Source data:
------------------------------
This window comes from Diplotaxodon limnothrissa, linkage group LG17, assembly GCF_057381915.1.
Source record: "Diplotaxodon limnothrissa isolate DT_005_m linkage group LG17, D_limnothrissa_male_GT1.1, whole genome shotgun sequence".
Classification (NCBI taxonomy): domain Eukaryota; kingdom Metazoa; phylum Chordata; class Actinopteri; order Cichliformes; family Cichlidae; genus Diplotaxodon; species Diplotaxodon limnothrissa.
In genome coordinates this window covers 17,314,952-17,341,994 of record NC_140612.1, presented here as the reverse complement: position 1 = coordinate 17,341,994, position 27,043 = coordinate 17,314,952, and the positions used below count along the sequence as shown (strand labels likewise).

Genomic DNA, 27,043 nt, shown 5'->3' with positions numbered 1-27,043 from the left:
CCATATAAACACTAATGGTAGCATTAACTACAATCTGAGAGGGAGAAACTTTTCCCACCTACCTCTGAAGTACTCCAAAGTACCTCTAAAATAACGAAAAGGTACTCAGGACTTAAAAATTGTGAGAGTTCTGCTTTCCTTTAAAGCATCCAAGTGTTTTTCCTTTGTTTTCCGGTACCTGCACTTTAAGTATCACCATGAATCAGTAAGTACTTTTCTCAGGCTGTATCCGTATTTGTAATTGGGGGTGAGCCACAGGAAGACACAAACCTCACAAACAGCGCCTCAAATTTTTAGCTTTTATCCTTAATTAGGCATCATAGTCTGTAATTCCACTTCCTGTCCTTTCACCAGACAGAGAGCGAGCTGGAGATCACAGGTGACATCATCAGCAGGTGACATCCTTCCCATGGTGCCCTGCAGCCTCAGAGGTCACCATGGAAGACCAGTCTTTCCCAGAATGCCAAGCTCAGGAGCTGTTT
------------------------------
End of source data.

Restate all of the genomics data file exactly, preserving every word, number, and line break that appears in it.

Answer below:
This window comes from Diplotaxodon limnothrissa, linkage group LG17, assembly GCF_057381915.1.
Source record: "Diplotaxodon limnothrissa isolate DT_005_m linkage group LG17, D_limnothrissa_male_GT1.1, whole genome shotgun sequence".
Classification (NCBI taxonomy): domain Eukaryota; kingdom Metazoa; phylum Chordata; class Actinopteri; order Cichliformes; family Cichlidae; genus Diplotaxodon; species Diplotaxodon limnothrissa.
In genome coordinates this window covers 17,314,952-17,341,994 of record NC_140612.1, presented here as the reverse complement: position 1 = coordinate 17,341,994, position 27,043 = coordinate 17,314,952, and the positions used below count along the sequence as shown (strand labels likewise).

Genomic DNA, 27,043 nt, shown 5'->3' with positions numbered 1-27,043 from the left:
CCATATAAACACTAATGGTAGCATTAACTACAATCTGAGAGGGAGAAACTTTTCCCACCTACCTCTGAAGTACTCCAAAGTACCTCTAAAATAACGAAAAGGTACTCAGGACTTAAAAATTGTGAGAGTTCTGCTTTCCTTTAAAGCATCCAAGTGTTTTTCCTTTGTTTTCCGGTACCTGCACTTTAAGTATCACCATGAATCAGTAAGTACTTTTCTCAGGCTGTATCCGTATTTGTAATTGGGGGTGAGCCACAGGAAGACACAAACCTCACAAACAGCGCCTCAAATTTTTAGCTTTTATCCTTAATTAGGCATCATAGTCTGTAATTCCACTTCCTGTCCTTTCACCAGACAGAGAGCGAGCTGGAGATCACAGGTGACATCATCAGCAGGTGACATCCTTCCCATGGTGCCCTGCAGCCTCAGAGGTCACCATGGAAGACCAGTCTTTCCCAGAATGCCAAGCTCAGGAGCTGTTT